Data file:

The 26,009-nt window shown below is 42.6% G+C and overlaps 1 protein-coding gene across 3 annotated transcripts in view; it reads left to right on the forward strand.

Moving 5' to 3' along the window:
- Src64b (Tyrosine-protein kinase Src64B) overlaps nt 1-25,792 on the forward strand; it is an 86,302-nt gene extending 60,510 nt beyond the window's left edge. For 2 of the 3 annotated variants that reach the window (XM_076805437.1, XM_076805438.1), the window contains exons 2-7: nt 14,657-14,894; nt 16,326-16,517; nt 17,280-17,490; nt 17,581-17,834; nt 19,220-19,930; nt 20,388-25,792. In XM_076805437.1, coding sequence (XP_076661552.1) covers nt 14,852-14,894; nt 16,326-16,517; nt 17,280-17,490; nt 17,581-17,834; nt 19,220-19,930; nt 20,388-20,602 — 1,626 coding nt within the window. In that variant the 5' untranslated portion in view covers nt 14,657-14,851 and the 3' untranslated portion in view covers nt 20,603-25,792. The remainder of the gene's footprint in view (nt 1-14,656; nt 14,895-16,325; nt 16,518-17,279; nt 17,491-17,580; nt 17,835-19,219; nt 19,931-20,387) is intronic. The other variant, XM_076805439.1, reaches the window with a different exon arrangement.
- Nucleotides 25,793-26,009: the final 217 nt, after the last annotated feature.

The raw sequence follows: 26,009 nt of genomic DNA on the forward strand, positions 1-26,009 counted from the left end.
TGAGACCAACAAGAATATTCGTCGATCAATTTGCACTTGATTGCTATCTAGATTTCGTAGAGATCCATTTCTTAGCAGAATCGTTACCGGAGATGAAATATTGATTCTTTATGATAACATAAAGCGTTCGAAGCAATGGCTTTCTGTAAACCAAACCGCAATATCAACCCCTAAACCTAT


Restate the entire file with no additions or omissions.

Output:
The 26,009-nt window shown below is 42.6% G+C and overlaps 1 protein-coding gene across 3 annotated transcripts in view; it reads left to right on the forward strand.

Moving 5' to 3' along the window:
- Src64b (Tyrosine-protein kinase Src64B) overlaps nt 1-25,792 on the forward strand; it is an 86,302-nt gene extending 60,510 nt beyond the window's left edge. For 2 of the 3 annotated variants that reach the window (XM_076805437.1, XM_076805438.1), the window contains exons 2-7: nt 14,657-14,894; nt 16,326-16,517; nt 17,280-17,490; nt 17,581-17,834; nt 19,220-19,930; nt 20,388-25,792. In XM_076805437.1, coding sequence (XP_076661552.1) covers nt 14,852-14,894; nt 16,326-16,517; nt 17,280-17,490; nt 17,581-17,834; nt 19,220-19,930; nt 20,388-20,602 — 1,626 coding nt within the window. In that variant the 5' untranslated portion in view covers nt 14,657-14,851 and the 3' untranslated portion in view covers nt 20,603-25,792. The remainder of the gene's footprint in view (nt 1-14,656; nt 14,895-16,325; nt 16,518-17,279; nt 17,491-17,580; nt 17,835-19,219; nt 19,931-20,387) is intronic. The other variant, XM_076805439.1, reaches the window with a different exon arrangement.
- Nucleotides 25,793-26,009: the final 217 nt, after the last annotated feature.

The raw sequence follows: 26,009 nt of genomic DNA on the forward strand, positions 1-26,009 counted from the left end.
TGAGACCAACAAGAATATTCGTCGATCAATTTGCACTTGATTGCTATCTAGATTTCGTAGAGATCCATTTCTTAGCAGAATCGTTACCGGAGATGAAATATTGATTCTTTATGATAACATAAAGCGTTCGAAGCAATGGCTTTCTGTAAACCAAACCGCAATATCAACCCCTAAACCTAT